IT’S ALL FUN AND GAMES UNTIL SOMEONE REMINDS US THAT THE REAL WORLD ACTUALLY EXISTS…
A reader named ”pablopk” reminds us of the following:
Here’s one upon which to chew. The events of the island took place in the fall of 2004. The Indian Ocean tsunami occurred in the early winter of 2004. While we have long presumed that the castaways are on one of the many small islands that pepper the Pacific Ocean, is it possible that they are more off-course than we suspect? Could that historical event recur within this fictive context?
Dear pablopk: This seems to be the fashionable speculation of the moment. Recently, the producers have said that something BIG is going to happen this year that will help further establish a historical or perhaps geographical context for Lost. The tsunami of 2004 seems to be a likely candidate, although I can tell you that that catastrophe isn’t the ”infamous, real-world catastrophe” I spoke of in my ”Not In Portland” teases. But here’s a question to debate. Lost certainly explores a great many deep, meaningful themes — but does it have enough weight to use something as tragic as the tsunami as a plot point? Or would doing so actually underscore and enhance the relevancy of the show?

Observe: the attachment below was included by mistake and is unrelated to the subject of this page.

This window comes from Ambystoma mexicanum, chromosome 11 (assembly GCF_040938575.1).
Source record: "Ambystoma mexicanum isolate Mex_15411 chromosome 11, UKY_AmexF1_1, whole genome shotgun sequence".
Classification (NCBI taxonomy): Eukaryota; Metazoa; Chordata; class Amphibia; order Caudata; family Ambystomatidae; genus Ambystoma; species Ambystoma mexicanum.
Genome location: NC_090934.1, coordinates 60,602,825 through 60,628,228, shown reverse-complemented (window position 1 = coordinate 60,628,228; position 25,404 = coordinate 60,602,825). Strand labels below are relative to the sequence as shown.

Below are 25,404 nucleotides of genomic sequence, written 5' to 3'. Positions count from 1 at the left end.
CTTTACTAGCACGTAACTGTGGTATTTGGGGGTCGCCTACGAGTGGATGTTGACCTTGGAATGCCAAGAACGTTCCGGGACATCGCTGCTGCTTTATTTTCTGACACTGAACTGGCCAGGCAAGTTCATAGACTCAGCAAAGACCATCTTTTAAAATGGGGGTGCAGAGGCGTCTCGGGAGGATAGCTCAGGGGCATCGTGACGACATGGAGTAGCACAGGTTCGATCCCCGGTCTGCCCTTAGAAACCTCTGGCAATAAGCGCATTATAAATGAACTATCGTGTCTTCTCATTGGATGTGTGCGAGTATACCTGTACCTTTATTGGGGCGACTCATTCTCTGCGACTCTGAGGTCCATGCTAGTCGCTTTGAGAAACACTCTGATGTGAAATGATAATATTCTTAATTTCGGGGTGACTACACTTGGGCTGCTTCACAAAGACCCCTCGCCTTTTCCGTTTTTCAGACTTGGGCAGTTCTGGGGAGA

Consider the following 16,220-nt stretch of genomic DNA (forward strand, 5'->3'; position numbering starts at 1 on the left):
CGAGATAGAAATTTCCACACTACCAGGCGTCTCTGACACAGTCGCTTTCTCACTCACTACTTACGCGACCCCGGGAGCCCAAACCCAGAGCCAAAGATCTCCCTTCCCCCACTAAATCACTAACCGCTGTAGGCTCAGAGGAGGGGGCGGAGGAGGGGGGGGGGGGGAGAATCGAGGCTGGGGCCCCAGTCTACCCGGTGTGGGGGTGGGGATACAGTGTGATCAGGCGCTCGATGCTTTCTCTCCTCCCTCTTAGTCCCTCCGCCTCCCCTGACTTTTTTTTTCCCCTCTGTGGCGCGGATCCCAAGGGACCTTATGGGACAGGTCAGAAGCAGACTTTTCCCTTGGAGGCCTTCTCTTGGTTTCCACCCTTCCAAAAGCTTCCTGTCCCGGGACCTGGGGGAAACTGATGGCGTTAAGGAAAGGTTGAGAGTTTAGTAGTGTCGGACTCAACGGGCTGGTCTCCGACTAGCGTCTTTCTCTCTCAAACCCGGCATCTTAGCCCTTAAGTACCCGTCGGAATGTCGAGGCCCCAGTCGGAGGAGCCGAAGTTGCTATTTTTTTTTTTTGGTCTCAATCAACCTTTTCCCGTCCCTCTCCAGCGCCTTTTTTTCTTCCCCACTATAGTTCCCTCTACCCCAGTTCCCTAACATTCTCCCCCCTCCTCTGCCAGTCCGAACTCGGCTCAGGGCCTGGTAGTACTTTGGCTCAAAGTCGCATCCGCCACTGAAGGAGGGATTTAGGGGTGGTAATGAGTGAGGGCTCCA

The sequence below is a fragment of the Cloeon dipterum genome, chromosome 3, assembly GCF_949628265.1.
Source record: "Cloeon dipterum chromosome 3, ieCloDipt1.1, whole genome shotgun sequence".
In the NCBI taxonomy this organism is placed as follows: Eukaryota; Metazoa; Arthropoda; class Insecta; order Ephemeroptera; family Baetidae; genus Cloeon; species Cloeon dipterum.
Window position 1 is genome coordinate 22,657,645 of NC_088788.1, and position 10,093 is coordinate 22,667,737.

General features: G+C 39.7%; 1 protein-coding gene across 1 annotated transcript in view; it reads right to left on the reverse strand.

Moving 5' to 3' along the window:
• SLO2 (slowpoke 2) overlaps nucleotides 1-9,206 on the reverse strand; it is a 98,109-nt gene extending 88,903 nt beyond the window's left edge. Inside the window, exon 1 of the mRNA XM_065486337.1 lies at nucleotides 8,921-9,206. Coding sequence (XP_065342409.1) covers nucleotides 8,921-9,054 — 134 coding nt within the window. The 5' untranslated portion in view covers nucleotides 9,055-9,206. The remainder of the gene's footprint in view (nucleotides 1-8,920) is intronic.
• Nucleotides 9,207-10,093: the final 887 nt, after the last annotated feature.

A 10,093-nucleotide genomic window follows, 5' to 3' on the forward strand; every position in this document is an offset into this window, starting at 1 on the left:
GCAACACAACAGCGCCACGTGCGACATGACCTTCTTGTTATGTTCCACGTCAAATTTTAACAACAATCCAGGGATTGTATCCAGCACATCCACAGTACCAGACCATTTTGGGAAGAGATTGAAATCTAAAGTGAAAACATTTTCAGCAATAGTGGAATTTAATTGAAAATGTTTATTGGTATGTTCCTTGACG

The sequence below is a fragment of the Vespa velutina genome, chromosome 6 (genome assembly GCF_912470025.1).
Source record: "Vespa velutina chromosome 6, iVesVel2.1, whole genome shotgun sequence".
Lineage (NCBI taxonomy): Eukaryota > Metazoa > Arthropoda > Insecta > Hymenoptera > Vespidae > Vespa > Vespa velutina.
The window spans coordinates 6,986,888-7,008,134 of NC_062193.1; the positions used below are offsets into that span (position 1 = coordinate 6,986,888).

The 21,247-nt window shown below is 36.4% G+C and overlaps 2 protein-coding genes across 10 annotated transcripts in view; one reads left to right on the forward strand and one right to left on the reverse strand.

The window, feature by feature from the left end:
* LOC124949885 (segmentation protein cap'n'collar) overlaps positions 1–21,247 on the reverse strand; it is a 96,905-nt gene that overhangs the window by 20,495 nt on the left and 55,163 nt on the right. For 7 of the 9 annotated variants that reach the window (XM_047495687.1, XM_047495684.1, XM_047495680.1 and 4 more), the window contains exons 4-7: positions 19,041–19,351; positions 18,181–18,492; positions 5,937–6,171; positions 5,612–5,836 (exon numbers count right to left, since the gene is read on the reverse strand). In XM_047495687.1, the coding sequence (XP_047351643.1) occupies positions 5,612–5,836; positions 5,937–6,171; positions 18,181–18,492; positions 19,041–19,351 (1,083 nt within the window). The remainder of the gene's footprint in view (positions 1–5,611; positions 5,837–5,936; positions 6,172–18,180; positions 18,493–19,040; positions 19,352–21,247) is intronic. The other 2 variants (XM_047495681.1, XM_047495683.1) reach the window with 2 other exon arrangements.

Here’s my favorite fan letter of the week. A free Doc Jensen theory to the first person who can tell me what the heck reader Emiliana is talking about:
amo vcs [“sic”] …mto mto… [“sic”] por favor apressem logo essa terceira temporada q nao aquento mais esperar…bjao [“sic”]?
Dear Emiliana: I have no idea what you asked me, but I’m guessing the answer is? ”Purgatory.”